After a year of working as a sales associate at a well-known, fast fashion chain in downtown New York, I’ve had my fair share of good and bad customers. A good, appreciative, understanding customer can make even the most stressful, cramped, miserable days of retail (which, let’s face it, are many and close between) feel like a stroll through a well aerated, uncrowded, naturally lit park. Well, almost.
I’ve had ladies shriek with delight when I’ve handed them the store’s last pair of suspender tights that Rihanna wore. Or the flag-print hotpants Rihanna wore. Or anything Rihanna wore. Many customers have specifically requested my name following our interaction, so as to tell my higher-ups how helpful they found me (though sadly, I do not work on commission). One customer literally jumped up and down hugging me when I returned from an arduous journey to the stock room and back with last season’s faded pink skinny jeans that were no longer on the sales floor. “I hope you’re here next time I come,” she squealed, “I’m going to ask for you!” To which I replied, “For my sake, let’s hope I’m not.”
So what, you ask, has caused this level of embitterment? Sure, I have first access to the latest in high street togs, get a decent discount on overpriced merch, and am often in close quarters with the stars of the Disney Channel and Gossip Girl. (For all of those wondering, Blake Lively and I share the same jean size and thus could technically become BFFs and share each other’s clothes.) But I’m also the theoretical punching bag for all those miserable shoppers for whom ‘retail therapy’ doesn’t quite seem to be doing the trick. I’m the under-appreciated, underpaid housekeeper for the many customers who see a day of shopping as a time to exercise their inner Blair Waldorf to my pathetic Dorota, minus the witty rapport. I’m a swollen-footed human labrador who never tires of fetching size after size of makeup stained skater dresses for the young girls with mothers sitting nearby, paralyzed by the comfort of their cushioned seats. Designer Donna Karan recently said that everyone with fashion industry ambitions should start out in retail, because “that’s where you really get to understand what you’re doing and what your job is.” My job? More like my indentured servitude. I am the many, the humble, the retail worker.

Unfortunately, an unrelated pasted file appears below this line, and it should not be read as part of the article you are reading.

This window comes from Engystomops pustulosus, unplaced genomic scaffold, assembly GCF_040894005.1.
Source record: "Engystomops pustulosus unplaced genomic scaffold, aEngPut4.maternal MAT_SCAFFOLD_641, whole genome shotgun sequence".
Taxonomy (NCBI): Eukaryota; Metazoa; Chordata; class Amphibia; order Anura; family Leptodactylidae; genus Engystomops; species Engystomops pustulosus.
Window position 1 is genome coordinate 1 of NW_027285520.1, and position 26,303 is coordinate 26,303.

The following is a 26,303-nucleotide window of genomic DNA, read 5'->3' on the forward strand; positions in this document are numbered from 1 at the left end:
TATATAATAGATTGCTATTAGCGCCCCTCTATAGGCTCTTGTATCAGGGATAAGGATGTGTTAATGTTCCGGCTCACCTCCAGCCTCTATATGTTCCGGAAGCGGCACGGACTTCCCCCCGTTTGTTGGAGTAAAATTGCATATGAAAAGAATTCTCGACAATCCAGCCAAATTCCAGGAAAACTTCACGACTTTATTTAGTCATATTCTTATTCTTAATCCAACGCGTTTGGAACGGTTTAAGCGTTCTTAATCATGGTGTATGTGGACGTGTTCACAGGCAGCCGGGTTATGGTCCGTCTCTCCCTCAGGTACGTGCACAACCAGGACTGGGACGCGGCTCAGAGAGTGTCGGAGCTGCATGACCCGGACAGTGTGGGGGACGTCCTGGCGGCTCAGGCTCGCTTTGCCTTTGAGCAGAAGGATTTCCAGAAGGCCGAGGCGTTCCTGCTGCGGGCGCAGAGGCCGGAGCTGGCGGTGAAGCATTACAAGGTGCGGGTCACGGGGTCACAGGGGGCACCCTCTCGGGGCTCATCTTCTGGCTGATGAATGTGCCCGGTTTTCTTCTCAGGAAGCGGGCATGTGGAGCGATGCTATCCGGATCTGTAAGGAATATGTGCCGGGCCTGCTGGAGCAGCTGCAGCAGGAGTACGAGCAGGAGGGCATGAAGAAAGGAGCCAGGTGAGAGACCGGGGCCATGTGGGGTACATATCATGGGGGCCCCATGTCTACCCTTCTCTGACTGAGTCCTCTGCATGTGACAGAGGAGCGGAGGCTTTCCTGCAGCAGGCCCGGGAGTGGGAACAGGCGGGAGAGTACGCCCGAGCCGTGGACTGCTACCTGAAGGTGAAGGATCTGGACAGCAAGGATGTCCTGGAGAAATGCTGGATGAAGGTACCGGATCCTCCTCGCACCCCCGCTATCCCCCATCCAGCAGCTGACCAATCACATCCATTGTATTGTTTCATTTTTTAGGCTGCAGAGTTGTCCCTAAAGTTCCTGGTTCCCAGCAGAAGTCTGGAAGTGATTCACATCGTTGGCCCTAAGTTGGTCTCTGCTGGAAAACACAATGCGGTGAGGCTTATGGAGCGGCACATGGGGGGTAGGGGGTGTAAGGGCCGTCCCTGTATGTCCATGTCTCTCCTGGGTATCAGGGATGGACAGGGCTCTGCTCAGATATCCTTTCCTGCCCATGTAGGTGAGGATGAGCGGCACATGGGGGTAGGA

But I’m not going to take it anymore! The time has come for us sales associates to rise from the trenches of the storage cellar and take a stand. I’ve comprised a short list of shopping rules for all of you who still prefer leaving the comfort of your laptops to venture out into the real world of retail. From proper shopping makeup to fitting room etiquette, it’s all in there. My advice? Read it and memorize it. Better yet, forget about going green for just one second and print it out. Then pop it in your purse for future reference. You’ll be amazed at how far a little courtesy towards us ‘little people’ can get you– Hey, if you’re really nice, we might even put that floral maxi on hold for more than twenty-four hours! Read on.